Spotify’s attack on podcasts with exclusivity and trying to destroy the open standard really bothers me: https://stratechery.com/2020/dithering-and-the-open-web/

Now with this I just don’t have much respect for them.

When paired with their complaining about Apple’s policies being unfair it makes me really dislike them, they don’t care about their users or what’s best for them. It wouldn’t surprise me if soon I have to call and beg them to cancel my subscription like Sirius XM.

FreeYourMusic also still works, so if you want to do this download it quickly before Spotify forces them to break the feature.

Hi, founder of FreeYourMusic here. It will still work, Spotify tried to block us just the same two years ago. We then switched to different method of integration to not be legally bound via SDK agreements.

We are still operational and have Spotify export working. If they won't let you through doors, we get in via window. ️

We do not expect any platforms to be limited on FYM.FM in near future.

I just switched to Tidal in protest of Spotify’s support of that nonsense app alliance and their constant attacks on the podcast ecosystem.

I really miss when they were laser focused on music. If they drop their bad business practices, I will switch back. For now I’m really feeling the need for competition.

Heads up, Apple Music doesn’t sound as good as Spotify, unfortunately. Tidal is better overall in my experience and as far as I can tell they’re not being anticompetitive in any way.

I switched to Tidal about 8 months ago (from Spotify) and I have to say about the only thing it has going for it is the slightly better sound quality.

Otherwise it is completely inferior to Spotify in each and every way, starting with the core functionality that is a train wreck, at least on macOS. I regularly have issues with the scrobbler getting out of sync, recently playback stops after ~5 seconds when waking my mac from sleep and I have to restart it. The experience is just a mess.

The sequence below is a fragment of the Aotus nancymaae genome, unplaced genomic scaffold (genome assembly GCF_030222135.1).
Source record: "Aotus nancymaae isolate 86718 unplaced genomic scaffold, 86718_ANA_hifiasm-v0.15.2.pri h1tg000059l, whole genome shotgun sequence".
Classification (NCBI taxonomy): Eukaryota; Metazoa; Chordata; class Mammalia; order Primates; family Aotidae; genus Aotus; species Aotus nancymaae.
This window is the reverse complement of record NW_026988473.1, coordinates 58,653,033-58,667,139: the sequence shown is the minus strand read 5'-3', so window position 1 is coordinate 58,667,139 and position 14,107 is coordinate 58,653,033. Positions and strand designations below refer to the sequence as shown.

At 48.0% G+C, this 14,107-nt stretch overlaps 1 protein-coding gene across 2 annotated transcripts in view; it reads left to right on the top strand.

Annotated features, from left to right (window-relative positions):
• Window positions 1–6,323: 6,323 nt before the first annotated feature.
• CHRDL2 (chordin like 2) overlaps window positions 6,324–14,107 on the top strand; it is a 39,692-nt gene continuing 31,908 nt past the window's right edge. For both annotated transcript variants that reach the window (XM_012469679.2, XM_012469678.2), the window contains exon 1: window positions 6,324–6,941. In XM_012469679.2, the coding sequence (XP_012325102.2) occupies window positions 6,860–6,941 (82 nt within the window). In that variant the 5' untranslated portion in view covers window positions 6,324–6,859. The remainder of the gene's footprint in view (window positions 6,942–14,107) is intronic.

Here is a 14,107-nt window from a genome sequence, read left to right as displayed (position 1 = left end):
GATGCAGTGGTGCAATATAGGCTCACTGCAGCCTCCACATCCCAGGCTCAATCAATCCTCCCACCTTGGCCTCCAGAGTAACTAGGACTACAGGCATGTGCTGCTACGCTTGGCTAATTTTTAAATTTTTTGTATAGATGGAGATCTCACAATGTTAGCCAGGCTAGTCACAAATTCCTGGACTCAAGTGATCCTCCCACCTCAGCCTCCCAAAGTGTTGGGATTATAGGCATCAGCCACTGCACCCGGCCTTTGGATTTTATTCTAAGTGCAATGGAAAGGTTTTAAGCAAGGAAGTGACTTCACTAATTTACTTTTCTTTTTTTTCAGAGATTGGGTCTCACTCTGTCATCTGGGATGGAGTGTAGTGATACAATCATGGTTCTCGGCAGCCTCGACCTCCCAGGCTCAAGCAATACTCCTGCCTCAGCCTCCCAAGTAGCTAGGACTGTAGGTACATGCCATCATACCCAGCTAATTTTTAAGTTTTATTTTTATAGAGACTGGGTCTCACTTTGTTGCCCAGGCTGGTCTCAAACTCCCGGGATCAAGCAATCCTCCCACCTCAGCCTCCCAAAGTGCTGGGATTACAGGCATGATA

On top of that it is 2x the price of Spotify. I am seriously thinking switching back to Spotify just because the SQ difference is not worth the disaster that comes with it.

For what it's worth, Tidal pays its artists a whole lot more per stream than Spotify does.[1] That's the main reason I'm subscribed to Tidal.

[1] https://www.dittomusic.com/blog/how-much-do-music-streaming-...

That’s fair, Tidal is definitely not as good as Spotify in terms of software quality. It hasn’t affected me too badly, but I definitely miss Spotify connect and CarPlay has been spotty.

I’m fully making the switch as protest of business practices, not because Tidal is already better. I hope Tidal gets there but if they don’t I’ll have to reevaluate eventually. I hope Spotify just apologizes for being shitty so I can go back to them.

The one alternative that no one is discussing here is to abandon music streaming and go back to owning our own collections. Yes, it's more work to go through and buy tracks or albums, but once you've done it, you're completely free to listen to them however you want. That also seems to be the best deal for artists that aren't superstars.

> Heads up, Apple Music doesn’t sound as good as Spotify, unfortunately

That's funny, just a few comments up there's someone saying that Apple Music sounds better than Spotify

I've tried both and... don't actually hear much of a material difference between the two. If I understand correctly, Apple's using their old standby of 256Kbps AAC and Spotify uses 320Kbps Vorbis, so Spotify is slightly better on the technical merits -- but they're both at sufficiently high quality that audio nerds would be demanding anyone who claims a definitive difference do some blind ABX testing to prove it.